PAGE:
The University of Sheffield
The Department of Electronic and Electrical Engineering, Sheffield, UK.
The University of Sheffield is a leading UK research university with around 25,000 students and 1,500 academic staff.
The faculty of engineering is the largest faculty in the university. It is one of the largest providers of engineering research and education in the UK. It has seven academic departments covering all the key engineering disciplines.
The faculty prides itself on a collaborative and multidisciplinary approach with cutting-edge research. It has strong partnerships with industry leaders globally, such as Boeing, Siemens and Rolls-Royce.
The Department of Electronic and Electrical Engineering has almost 50 academic staff and around 700 students. The department, which recently celebrated its centenary, is well known and respected for its many important contributions in the field of Electronic and Electrical Engineering.
The NanoStencil program operates with the Semiconductor Materials and Devices (SMD) group. The group has world-class research and facilities for the epitaxy of semiconductor materials, electron microscopy of materials and the design and fabrication of semiconductor devices.
Extensive facilities exist for III-V materials growth, device processing and materials characterisation.
For over 30 years, the group has been the leading provider of III-V semiconductor materials and devices to the UK academic community, as well as several EU partners.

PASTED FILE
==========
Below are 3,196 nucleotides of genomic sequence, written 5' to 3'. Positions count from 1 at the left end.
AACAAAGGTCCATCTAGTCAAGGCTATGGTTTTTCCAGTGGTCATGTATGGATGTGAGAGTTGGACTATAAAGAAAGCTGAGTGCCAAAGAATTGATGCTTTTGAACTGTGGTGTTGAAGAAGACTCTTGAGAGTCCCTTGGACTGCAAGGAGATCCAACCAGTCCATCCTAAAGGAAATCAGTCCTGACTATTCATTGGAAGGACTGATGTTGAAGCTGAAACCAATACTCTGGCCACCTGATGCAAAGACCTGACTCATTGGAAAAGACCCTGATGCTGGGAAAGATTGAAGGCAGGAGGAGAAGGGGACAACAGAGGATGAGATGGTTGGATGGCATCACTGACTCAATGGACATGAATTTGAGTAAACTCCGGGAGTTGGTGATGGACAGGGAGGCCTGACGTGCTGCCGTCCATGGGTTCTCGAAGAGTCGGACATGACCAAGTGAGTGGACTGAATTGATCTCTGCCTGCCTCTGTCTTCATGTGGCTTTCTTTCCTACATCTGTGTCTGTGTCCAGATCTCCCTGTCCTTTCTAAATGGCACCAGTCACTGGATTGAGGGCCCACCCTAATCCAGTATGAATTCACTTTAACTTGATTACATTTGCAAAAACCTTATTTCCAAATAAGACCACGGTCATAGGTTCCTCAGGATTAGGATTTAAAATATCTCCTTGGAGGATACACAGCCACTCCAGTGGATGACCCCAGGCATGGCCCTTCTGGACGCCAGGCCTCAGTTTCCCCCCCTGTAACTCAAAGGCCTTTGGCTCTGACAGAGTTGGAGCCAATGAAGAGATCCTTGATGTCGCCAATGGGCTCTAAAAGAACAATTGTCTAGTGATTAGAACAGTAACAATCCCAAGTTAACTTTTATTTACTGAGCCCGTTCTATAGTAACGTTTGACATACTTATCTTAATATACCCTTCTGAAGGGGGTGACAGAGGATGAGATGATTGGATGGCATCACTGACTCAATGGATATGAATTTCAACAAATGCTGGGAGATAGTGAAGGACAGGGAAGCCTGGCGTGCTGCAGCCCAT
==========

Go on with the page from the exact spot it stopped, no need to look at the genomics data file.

The activity has generated over 2,500 research publications, more than 40 patents and several successful spin-off companies.
The group has been involved in around 20 EU funded research projects over the last two decades.
The roles the University of Sheffield contribute to the project include
- overall coordination of the project
- contributions to the study of surface interactions with pulsed laser interference patterns
- designing, building and demonstrating a system for the application of multi-beam laser interference in a Molecular Beam Epitaxy environment
- demonstrating the growth of self-assembled Quantum dot arrays on nanopatterned substrates
- contributing to dissemination and exploitation
Professor Mark Hopkinson leads the Sheffield activity and is overall coordinator for the project.
He has over 25 years’ experience in compound semiconductor epitaxy and materials characterisation.
He has authored over 600 publications in this field. He currently sits on the international advisory board of the European and International MBE conferences.
His current research is focused on semiconductor nanostructures and in particular new routes to achieve ordered arrays of nanostructures through epitaxy/process integration.
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